This means that the output of output monostable circuit 35 is suppressed when photodiode signal dark to light transitions occur separated by less than the guard time. Isolated input signal transitions, for example blade pulses, will generate an output pulse, delayed from the time of occurrence of the transition by the guard time. Since each output pulse is delayed by the same time from the input signal transition, that is to say by the guard time period defined by the monostable circuit 28, the time period between the two pulses 36, 37 of signal G is the same as the period between the two pulses 11, 12 of signals A and B. Thus, the lens to rotor blade distance information, is not affected.
The period of the input monostable circuits 25, 26 should be greater than that of the guard time monostable circuit 28, so that the output suppress monostable circuit 30 is triggered by the logical AND of the three signals C, D and E. The guard time monostable circuit 28 should not be re-triggered until after the end of the period of the input monostable circuit 25, 26. This prevents input pulses separated by more than 50 microseconds but less than 100 microseconds from being rejected (although they will cause the output monostable circuit 35 to generate only a single output pulse). Similarly, the period of the output suppress monostable circuit 30 should be greater than that of the guard time monostable 28, in order that the output monostable circuit 35 be held in a reset condition for longer than the guard time defined by the monostable circuit 28. The time periods of the various monostables 25, 26, 28, 30, and 35 are selected so that period variations arising from component tolerances and temperature drifts or other causes do not violate these requirements.
The angular displacement of the rotor blade 9 with respect to a fixed reference marker on the rotor shaft may be deduced from the time delay between a signal derived from a reference such as a tacho signal and one or both of the output pulses 36, 37 produced in response to input blade pulses. The extra delay introduced by the shadow pulse rejector circuit 25 must be subtracted from the time between the reference signal and the output pulses 36, 37 before calculating the angular displacement. In practice the error introduced by a 50 microsecond delay is generally small enough to be ignored.
The shadow pulse rejection circuit 24 described is useful in rejecting signals arising from scattered sunlight and it also provides the advantage of rejecting any interfering signal which affects both photodiode signals A and B simultaneously. Such interfering signals may be produced by Electro-Magnetic Interference (EMI) or by a pulsed light source, such as the high-intensity strobe lights of the helicopter to which it is fitted, or of other aircraft.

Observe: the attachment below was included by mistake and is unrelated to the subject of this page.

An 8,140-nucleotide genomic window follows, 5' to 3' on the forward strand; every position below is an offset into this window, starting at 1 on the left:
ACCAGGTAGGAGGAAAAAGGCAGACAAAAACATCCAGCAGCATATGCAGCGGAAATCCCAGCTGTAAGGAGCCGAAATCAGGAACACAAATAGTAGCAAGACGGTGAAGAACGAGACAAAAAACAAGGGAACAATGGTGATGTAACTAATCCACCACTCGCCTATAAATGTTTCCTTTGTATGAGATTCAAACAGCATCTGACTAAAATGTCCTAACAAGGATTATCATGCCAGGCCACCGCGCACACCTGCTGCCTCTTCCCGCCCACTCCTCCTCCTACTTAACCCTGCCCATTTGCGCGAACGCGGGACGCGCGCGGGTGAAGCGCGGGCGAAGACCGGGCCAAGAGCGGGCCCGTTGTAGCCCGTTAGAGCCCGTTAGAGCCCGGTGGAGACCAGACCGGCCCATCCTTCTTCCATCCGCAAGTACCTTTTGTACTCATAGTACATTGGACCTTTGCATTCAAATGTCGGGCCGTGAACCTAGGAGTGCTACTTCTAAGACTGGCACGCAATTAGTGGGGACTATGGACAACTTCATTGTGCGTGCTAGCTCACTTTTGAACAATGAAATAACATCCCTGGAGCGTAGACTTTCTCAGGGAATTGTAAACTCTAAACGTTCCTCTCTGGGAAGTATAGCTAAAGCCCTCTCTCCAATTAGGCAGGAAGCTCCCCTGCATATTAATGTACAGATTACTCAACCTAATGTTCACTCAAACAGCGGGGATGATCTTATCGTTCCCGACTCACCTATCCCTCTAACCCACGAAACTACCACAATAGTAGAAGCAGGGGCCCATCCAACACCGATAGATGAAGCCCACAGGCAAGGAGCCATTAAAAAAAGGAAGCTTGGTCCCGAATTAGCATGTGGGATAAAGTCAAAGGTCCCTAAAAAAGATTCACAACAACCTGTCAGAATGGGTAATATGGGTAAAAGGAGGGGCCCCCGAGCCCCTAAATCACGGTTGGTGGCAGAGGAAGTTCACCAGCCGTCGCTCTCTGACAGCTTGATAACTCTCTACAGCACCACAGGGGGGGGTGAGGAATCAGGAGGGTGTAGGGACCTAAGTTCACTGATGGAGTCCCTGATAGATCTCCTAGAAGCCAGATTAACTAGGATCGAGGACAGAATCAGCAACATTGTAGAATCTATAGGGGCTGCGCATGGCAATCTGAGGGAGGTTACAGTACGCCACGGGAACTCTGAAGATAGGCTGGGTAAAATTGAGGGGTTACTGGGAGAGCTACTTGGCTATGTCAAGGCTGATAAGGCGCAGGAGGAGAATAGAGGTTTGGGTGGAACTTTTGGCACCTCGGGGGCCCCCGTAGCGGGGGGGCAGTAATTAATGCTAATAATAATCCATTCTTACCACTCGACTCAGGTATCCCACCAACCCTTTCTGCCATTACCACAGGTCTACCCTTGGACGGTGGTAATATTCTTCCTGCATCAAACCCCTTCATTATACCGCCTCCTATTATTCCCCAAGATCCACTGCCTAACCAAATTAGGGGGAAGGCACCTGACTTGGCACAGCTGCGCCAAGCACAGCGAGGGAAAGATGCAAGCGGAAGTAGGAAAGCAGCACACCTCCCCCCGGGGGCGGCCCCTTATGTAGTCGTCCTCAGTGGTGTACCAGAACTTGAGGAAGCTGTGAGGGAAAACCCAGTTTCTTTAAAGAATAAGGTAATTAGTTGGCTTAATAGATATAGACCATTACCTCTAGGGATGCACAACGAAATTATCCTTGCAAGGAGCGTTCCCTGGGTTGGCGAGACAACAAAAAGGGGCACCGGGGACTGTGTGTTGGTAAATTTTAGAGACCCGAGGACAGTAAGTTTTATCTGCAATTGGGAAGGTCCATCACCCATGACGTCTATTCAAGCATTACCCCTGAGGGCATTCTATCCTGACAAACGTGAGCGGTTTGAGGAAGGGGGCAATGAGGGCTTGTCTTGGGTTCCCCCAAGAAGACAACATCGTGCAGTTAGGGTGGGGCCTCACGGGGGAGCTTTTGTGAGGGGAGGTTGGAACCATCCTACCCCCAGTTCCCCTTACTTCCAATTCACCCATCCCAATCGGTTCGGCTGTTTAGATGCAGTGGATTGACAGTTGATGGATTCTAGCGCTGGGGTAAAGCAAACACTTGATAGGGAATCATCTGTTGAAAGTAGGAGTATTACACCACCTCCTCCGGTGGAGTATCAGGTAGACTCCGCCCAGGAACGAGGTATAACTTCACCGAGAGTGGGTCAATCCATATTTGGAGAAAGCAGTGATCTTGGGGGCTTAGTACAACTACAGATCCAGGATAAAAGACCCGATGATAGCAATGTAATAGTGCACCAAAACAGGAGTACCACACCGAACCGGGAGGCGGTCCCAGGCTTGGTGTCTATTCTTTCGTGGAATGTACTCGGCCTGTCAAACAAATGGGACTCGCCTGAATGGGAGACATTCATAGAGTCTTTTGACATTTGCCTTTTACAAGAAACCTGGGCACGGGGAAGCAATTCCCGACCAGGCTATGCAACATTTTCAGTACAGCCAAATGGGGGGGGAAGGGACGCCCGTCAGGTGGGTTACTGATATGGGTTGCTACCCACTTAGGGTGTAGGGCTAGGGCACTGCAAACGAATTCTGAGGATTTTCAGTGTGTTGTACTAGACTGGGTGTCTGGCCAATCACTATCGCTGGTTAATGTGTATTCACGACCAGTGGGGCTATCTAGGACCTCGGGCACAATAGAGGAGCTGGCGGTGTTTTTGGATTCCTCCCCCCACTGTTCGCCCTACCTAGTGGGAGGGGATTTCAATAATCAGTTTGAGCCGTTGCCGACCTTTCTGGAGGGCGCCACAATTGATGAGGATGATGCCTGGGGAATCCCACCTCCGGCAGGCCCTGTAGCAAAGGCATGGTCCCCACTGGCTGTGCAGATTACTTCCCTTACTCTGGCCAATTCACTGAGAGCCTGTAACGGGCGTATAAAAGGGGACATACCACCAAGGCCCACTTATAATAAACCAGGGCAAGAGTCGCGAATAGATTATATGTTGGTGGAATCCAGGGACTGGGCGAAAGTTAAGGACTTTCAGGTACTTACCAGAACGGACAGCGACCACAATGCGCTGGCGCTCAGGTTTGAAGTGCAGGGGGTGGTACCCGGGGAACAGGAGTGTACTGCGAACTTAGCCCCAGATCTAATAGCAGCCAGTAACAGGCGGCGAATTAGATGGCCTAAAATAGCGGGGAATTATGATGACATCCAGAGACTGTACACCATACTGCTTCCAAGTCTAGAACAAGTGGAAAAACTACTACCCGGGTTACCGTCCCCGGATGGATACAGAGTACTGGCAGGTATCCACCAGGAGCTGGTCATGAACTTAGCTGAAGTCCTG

The operation of the shadow pulse rejection circuit 24 has been described with reference to an optical tracker system having two photodiodes 4,5 but it will be apparent to those possessed of the appropriate skills that it may readily be extended to a system having three or more radiation detectors, which may be photodiodes, photomultipliers, or other suitable devices.
Having thus described the present invention by reference to a preferred embodiment it is to be well understood that the embodiment in question is exemplary only and that modifications and variations such as will occur to those possessed of appropriate knowledge and skills may be made without departure from the spirit and scope of the invention as set forth in the appended claims and equivalents thereof.
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|Citing Patent||Filing date||Publication date||Applicant||Title|
|US8041520||Sep 18, 2008||Oct 18, 2011||Gilbert Ronald Mesec||Method to detect mechanical faults and dynamic instability in rotor systems of helicopters, tilt rotor aircraft, and whirl towers|
|US8909453||Dec 20, 2012||Dec 9, 2014||Bell-Helicopter Textron Inc.||System and method of measuring and monitoring torque in a rotorcraft drive system|
|US20140064966 *||Aug 21, 2012||Mar 6, 2014||William Simpkins||Systems and Methods of Tracking Rotor Blades|
|U.S. Classification||250/206.1, 250/214.00A, 73/655, 250/214.0AG, 250/231.13|
|International Classification||B64D43/00, G01D5/26, B64C27/00, G01B11/00|
|Nov 6, 1996||AS||Assignment|
Owner name: STEWART HUGHES LIMITED, UNITED KINGDOM
Free format text: ASSIGNMENT OF ASSIGNORS INTEREST;ASSIGNOR:HADLEY, MAXWELL RICHARD;REEL/FRAME:008390/0789
Effective date: 19961031
|Feb 12, 2003||REMI||Maintenance fee reminder mailed|
|Jul 28, 2003||LAPS||Lapse for failure to pay maintenance fees|
|Sep 23, 2003||FP||Expired due to failure to pay maintenance fee|
Effective date: 20030727